Gardiner, who first attended the school at age five, spoke of how he would be punished with “the strap” if he was caught speaking Michif, his first language, and how he was not referred to by his name, but by a number. He also told of how he ran away from the school as a child and was eventually discovered by a search team. “We lost everything, we lost our language, our culture, our identity,” he said. “And all we ask for is to be treated fairly as survivors.”
Four of the plaintiffs are survivors and two are family members of survivors. The statement of claim was filed on Dec. 27 against both the Saskatchewan and Canadian governments. So far, no statements of defence have been filed. In November, the Saskatchewan government declined to meet with Métis Nation-Saskatchewan, citing ongoing litigation in relation to the school.
A previous lawsuit on behalf of Île-à-la-Crosse School survivors was filed in 2005 but has not moved forward over the last 17 years, a spokesperson said at a media availability on Tuesday. As part of the new lawsuit, one of the first actions will be to request for the previous lawsuit to be stayed.
Nearly all of the surviving plaintiffs have fired legal representation for the previous lawsuit and are on board with the new one, according to a website set up for the class action.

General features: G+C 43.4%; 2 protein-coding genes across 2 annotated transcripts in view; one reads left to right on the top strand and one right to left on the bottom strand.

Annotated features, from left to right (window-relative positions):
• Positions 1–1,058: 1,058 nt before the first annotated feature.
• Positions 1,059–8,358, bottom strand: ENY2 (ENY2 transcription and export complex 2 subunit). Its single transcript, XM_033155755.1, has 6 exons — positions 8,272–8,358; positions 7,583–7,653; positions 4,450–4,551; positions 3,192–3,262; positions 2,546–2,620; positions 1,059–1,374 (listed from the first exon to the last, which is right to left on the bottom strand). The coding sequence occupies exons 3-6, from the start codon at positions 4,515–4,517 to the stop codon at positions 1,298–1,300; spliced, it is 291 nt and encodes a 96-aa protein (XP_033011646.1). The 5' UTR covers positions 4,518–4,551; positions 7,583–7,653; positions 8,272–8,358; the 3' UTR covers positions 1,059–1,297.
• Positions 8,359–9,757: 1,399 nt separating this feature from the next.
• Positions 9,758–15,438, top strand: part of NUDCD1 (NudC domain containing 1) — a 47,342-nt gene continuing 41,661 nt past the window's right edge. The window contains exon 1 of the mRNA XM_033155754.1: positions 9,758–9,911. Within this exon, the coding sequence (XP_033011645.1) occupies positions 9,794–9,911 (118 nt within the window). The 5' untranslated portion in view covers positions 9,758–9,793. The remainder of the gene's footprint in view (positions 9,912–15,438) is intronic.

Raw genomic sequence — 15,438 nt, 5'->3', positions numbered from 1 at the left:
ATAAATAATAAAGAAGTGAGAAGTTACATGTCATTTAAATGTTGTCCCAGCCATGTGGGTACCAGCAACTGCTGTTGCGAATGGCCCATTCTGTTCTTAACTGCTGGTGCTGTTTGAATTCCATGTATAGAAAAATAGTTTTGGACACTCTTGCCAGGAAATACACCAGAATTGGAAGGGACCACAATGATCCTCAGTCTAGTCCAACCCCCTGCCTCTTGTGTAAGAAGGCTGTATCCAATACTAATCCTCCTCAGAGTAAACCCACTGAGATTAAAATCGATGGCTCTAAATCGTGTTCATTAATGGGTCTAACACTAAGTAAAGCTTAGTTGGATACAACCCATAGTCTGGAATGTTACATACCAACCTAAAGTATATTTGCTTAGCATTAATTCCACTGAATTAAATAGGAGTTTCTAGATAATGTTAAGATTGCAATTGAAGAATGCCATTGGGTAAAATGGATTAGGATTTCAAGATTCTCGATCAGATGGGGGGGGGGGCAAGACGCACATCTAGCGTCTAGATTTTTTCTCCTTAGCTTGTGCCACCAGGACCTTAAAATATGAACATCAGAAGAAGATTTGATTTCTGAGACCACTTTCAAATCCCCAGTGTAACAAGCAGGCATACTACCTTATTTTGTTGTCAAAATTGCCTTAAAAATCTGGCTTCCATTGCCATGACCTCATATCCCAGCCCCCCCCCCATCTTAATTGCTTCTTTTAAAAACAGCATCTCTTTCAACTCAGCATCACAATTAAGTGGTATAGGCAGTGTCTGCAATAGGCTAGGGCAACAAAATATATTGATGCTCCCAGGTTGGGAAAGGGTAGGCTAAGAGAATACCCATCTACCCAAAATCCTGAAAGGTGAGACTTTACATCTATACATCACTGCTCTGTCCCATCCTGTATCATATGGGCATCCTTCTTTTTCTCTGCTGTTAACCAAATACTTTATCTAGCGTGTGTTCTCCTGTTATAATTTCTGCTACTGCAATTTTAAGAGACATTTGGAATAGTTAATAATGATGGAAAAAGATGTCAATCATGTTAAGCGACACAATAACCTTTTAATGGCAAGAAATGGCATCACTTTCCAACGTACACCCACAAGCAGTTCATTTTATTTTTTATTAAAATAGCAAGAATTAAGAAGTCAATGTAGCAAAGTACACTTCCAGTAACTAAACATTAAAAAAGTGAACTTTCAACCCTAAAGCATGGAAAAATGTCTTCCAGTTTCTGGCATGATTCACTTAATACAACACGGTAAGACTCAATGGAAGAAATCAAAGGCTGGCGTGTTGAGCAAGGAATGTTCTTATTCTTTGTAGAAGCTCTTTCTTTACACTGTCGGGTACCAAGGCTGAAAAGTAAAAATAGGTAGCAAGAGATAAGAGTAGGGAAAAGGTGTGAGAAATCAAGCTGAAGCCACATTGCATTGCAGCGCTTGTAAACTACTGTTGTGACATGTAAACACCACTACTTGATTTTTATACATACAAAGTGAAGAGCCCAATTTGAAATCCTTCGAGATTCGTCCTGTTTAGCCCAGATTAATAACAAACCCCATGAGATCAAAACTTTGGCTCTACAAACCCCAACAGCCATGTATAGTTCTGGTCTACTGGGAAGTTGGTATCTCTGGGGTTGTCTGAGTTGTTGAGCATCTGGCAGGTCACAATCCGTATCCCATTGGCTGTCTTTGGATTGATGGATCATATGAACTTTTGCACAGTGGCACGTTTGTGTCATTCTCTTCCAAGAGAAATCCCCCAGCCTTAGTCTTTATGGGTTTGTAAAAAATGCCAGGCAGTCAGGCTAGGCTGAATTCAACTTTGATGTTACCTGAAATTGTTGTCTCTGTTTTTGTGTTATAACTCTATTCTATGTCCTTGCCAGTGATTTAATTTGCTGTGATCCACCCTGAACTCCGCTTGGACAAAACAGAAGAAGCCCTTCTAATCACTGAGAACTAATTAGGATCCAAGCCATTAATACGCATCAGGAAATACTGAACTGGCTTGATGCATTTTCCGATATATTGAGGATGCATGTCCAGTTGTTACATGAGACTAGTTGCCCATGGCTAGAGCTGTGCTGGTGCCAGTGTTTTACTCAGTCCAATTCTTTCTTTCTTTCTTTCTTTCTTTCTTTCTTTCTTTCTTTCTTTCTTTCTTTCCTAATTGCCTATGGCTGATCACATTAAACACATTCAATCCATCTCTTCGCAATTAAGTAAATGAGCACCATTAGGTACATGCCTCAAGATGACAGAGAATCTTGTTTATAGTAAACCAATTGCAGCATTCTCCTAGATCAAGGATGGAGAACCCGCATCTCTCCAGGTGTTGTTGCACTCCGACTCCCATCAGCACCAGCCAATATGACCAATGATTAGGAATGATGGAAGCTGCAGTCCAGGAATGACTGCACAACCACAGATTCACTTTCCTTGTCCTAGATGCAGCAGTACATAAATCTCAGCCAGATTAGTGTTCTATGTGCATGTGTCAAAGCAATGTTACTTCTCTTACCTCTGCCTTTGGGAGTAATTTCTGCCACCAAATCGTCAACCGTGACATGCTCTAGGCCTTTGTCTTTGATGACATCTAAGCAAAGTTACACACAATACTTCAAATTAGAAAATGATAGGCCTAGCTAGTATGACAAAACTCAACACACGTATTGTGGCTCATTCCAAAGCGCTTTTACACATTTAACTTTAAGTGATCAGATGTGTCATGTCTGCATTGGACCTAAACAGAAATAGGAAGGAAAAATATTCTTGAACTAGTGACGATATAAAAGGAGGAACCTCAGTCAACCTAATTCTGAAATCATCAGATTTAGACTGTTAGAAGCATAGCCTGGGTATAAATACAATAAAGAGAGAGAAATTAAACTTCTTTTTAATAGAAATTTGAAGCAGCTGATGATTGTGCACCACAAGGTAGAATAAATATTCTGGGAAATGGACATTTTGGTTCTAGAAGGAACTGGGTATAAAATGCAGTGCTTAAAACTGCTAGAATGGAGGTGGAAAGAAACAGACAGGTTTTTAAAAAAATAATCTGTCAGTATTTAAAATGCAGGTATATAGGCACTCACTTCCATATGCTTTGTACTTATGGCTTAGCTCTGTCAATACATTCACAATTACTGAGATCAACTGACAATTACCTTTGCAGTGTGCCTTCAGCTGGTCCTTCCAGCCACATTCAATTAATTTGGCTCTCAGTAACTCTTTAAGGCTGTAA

The website notes that when the Indian Residential Schools Settlement Agreement was signed in 2006, people could request to add schools to the list of those to receive compensation. But the request to add the Île-à-la-Crosse school was denied because the government said the school was run by the Catholic mission, not the government.
One of the reasons a new class-action lawsuit is moving forward is because the survivors are getting old, stakeholders said. The youngest surviving students are now in their 50s, said Duane Favel, mayor of Île-à-la-Crosse. And it’s believed about 20 survivors died in the last year alone, LeClair said.
“Time is of the essence,” Favel said.
Favel, who attended the day school, said it seems Métis people are often included in those affected by the legacy of the residential school system, but not in a meaningful way. “We seem to be invited to participate in all the ceremonies in Canada that recognize survivors … My late uncle, Don Favel, was invited to the Harper apology with several other Métis survivors. They still don’t have closure,” Favel said.